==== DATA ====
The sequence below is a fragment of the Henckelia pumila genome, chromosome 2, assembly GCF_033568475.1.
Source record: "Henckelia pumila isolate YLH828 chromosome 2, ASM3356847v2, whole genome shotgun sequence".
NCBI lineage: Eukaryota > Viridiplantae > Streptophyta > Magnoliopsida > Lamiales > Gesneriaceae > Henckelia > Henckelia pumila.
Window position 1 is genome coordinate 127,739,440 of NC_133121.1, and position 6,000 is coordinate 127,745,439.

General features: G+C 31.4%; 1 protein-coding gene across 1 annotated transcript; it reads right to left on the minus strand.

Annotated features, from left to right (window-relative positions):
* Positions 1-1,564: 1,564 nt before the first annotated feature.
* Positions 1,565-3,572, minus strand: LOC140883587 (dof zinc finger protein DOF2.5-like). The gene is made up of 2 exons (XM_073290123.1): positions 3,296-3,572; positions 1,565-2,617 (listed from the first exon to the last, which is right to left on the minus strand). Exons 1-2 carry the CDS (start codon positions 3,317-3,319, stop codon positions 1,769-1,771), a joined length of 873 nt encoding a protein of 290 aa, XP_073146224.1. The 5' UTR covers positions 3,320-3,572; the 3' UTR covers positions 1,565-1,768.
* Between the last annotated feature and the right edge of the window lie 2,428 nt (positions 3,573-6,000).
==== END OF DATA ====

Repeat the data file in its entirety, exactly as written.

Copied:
The sequence below is a fragment of the Henckelia pumila genome, chromosome 2, assembly GCF_033568475.1.
Source record: "Henckelia pumila isolate YLH828 chromosome 2, ASM3356847v2, whole genome shotgun sequence".
NCBI lineage: Eukaryota > Viridiplantae > Streptophyta > Magnoliopsida > Lamiales > Gesneriaceae > Henckelia > Henckelia pumila.
Window position 1 is genome coordinate 127,739,440 of NC_133121.1, and position 6,000 is coordinate 127,745,439.

General features: G+C 31.4%; 1 protein-coding gene across 1 annotated transcript; it reads right to left on the minus strand.

Annotated features, from left to right (window-relative positions):
* Positions 1-1,564: 1,564 nt before the first annotated feature.
* Positions 1,565-3,572, minus strand: LOC140883587 (dof zinc finger protein DOF2.5-like). The gene is made up of 2 exons (XM_073290123.1): positions 3,296-3,572; positions 1,565-2,617 (listed from the first exon to the last, which is right to left on the minus strand). Exons 1-2 carry the CDS (start codon positions 3,317-3,319, stop codon positions 1,769-1,771), a joined length of 873 nt encoding a protein of 290 aa, XP_073146224.1. The 5' UTR covers positions 3,320-3,572; the 3' UTR covers positions 1,565-1,768.
* Between the last annotated feature and the right edge of the window lie 2,428 nt (positions 3,573-6,000).